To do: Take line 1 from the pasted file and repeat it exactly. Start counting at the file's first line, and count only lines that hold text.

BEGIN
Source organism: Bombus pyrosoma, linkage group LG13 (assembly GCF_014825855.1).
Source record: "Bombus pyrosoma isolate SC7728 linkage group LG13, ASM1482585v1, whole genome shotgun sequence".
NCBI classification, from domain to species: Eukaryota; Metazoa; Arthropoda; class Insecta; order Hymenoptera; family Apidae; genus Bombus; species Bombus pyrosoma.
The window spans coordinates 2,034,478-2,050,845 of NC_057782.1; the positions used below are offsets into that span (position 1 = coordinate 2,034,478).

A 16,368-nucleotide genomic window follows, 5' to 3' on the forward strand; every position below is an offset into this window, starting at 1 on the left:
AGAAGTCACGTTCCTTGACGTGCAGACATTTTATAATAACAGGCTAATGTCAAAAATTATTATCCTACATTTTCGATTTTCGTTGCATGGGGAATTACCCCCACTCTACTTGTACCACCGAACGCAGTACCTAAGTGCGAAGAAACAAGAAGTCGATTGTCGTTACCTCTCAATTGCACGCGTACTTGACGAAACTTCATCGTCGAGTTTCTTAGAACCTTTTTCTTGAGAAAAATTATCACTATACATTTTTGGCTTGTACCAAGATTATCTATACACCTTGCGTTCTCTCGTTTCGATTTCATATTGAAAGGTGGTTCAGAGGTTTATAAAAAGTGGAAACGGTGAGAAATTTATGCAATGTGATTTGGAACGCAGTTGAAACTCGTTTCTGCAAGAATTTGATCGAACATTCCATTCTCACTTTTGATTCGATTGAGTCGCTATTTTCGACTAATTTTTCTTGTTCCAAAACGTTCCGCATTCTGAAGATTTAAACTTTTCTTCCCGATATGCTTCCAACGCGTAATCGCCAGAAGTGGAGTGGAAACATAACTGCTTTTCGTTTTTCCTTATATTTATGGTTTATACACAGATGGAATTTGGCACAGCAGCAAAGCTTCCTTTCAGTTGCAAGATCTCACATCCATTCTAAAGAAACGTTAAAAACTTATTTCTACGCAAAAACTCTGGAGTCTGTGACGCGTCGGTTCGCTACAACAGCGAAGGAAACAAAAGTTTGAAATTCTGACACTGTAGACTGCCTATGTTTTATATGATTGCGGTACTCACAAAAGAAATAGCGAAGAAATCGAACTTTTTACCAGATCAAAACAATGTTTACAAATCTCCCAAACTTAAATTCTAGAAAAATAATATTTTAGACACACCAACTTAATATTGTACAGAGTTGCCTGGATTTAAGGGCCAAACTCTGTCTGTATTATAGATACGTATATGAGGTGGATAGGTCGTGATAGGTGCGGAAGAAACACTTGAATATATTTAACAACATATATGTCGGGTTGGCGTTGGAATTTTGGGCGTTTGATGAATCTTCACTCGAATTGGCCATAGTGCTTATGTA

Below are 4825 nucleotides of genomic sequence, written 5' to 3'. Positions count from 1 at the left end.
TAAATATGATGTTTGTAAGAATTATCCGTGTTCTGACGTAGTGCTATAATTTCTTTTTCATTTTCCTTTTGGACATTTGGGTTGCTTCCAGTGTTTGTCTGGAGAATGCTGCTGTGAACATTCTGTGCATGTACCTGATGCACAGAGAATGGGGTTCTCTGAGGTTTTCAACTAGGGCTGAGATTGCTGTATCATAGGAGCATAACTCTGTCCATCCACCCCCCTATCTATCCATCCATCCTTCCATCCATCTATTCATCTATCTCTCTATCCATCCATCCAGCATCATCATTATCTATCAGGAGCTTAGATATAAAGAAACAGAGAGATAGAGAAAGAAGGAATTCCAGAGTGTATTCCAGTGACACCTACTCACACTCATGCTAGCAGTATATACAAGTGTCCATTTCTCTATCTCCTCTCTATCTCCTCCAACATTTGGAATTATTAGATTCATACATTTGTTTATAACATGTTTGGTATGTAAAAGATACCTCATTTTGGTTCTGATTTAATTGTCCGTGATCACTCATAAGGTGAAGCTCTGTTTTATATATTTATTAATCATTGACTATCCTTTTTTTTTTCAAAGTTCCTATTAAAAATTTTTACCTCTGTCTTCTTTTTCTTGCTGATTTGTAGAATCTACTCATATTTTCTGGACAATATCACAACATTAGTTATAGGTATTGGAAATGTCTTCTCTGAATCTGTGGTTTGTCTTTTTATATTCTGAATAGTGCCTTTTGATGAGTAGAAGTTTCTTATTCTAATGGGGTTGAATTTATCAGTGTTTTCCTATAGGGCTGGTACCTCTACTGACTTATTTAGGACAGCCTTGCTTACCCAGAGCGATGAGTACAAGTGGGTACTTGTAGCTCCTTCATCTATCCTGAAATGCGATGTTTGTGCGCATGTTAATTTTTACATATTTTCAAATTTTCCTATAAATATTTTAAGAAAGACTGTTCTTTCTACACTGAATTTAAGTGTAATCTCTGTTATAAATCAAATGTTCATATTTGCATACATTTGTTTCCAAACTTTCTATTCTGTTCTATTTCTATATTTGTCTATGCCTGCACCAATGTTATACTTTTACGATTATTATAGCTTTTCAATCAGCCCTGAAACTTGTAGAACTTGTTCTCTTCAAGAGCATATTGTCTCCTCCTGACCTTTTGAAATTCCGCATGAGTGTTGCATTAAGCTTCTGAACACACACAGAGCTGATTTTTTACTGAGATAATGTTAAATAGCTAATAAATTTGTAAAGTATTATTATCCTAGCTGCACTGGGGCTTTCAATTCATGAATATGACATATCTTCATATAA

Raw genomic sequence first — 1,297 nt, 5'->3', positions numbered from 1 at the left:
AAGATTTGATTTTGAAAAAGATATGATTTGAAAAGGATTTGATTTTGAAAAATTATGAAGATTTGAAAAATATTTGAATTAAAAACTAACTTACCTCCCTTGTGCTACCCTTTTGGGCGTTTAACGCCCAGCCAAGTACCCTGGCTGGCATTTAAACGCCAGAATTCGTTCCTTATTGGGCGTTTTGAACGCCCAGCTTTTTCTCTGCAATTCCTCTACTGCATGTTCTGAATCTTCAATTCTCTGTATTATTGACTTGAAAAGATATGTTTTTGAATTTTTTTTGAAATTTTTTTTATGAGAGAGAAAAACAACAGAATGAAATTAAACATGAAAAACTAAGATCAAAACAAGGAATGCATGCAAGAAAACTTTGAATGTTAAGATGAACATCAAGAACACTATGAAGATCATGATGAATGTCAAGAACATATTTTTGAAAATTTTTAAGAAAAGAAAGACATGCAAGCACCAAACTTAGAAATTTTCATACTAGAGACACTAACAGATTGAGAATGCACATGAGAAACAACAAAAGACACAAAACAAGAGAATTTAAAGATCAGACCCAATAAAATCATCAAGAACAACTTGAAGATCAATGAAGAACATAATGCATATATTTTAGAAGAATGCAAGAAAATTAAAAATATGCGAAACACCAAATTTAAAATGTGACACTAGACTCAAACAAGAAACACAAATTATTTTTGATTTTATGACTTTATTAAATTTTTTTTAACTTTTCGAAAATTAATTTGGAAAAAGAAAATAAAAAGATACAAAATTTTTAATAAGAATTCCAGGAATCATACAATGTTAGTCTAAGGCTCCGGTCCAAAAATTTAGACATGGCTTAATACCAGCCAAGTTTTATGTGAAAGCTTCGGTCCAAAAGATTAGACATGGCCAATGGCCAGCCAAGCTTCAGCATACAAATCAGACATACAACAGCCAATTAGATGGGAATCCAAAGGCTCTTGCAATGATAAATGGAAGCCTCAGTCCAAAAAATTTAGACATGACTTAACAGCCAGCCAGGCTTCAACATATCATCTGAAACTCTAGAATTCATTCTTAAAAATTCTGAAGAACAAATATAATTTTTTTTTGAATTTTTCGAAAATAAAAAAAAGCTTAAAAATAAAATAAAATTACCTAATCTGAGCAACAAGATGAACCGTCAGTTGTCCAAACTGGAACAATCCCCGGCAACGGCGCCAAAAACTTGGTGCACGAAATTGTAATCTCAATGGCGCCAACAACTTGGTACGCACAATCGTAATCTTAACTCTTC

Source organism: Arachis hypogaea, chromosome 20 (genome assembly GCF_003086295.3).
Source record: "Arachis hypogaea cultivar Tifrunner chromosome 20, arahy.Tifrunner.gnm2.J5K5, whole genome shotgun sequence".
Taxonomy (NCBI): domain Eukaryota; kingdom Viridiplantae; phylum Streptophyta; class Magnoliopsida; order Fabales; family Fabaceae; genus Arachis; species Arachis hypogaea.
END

Source organism: Bombus pyrosoma, linkage group LG13 (assembly GCF_014825855.1).